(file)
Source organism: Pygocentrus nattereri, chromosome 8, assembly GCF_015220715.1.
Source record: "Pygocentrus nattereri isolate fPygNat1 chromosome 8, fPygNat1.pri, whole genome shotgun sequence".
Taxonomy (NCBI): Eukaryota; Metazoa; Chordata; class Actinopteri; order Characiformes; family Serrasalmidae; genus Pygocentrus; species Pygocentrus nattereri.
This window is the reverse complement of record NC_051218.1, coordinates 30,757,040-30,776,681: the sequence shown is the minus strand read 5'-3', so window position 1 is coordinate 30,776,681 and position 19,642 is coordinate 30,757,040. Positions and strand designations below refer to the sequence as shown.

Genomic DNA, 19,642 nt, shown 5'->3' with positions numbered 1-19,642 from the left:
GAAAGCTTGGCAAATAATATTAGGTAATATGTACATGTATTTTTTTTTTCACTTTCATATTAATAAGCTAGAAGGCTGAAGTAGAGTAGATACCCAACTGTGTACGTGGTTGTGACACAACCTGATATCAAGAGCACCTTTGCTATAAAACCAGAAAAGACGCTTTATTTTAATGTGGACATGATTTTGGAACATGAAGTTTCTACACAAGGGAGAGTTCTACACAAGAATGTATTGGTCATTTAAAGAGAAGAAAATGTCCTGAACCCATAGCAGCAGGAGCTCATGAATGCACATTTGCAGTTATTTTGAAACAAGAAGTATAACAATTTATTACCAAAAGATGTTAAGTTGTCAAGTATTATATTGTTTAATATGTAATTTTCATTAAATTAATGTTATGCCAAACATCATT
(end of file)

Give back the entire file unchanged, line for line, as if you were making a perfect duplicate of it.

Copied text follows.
Source organism: Pygocentrus nattereri, chromosome 8, assembly GCF_015220715.1.
Source record: "Pygocentrus nattereri isolate fPygNat1 chromosome 8, fPygNat1.pri, whole genome shotgun sequence".
Taxonomy (NCBI): Eukaryota; Metazoa; Chordata; class Actinopteri; order Characiformes; family Serrasalmidae; genus Pygocentrus; species Pygocentrus nattereri.
This window is the reverse complement of record NC_051218.1, coordinates 30,757,040-30,776,681: the sequence shown is the minus strand read 5'-3', so window position 1 is coordinate 30,776,681 and position 19,642 is coordinate 30,757,040. Positions and strand designations below refer to the sequence as shown.

Genomic DNA, 19,642 nt, shown 5'->3' with positions numbered 1-19,642 from the left:
GAAAGCTTGGCAAATAATATTAGGTAATATGTACATGTATTTTTTTTTTCACTTTCATATTAATAAGCTAGAAGGCTGAAGTAGAGTAGATACCCAACTGTGTACGTGGTTGTGACACAACCTGATATCAAGAGCACCTTTGCTATAAAACCAGAAAAGACGCTTTATTTTAATGTGGACATGATTTTGGAACATGAAGTTTCTACACAAGGGAGAGTTCTACACAAGAATGTATTGGTCATTTAAAGAGAAGAAAATGTCCTGAACCCATAGCAGCAGGAGCTCATGAATGCACATTTGCAGTTATTTTGAAACAAGAAGTATAACAATTTATTACCAAAAGATGTTAAGTTGTCAAGTATTATATTGTTTAATATGTAATTTTCATTAAATTAATGTTATGCCAAACATCATT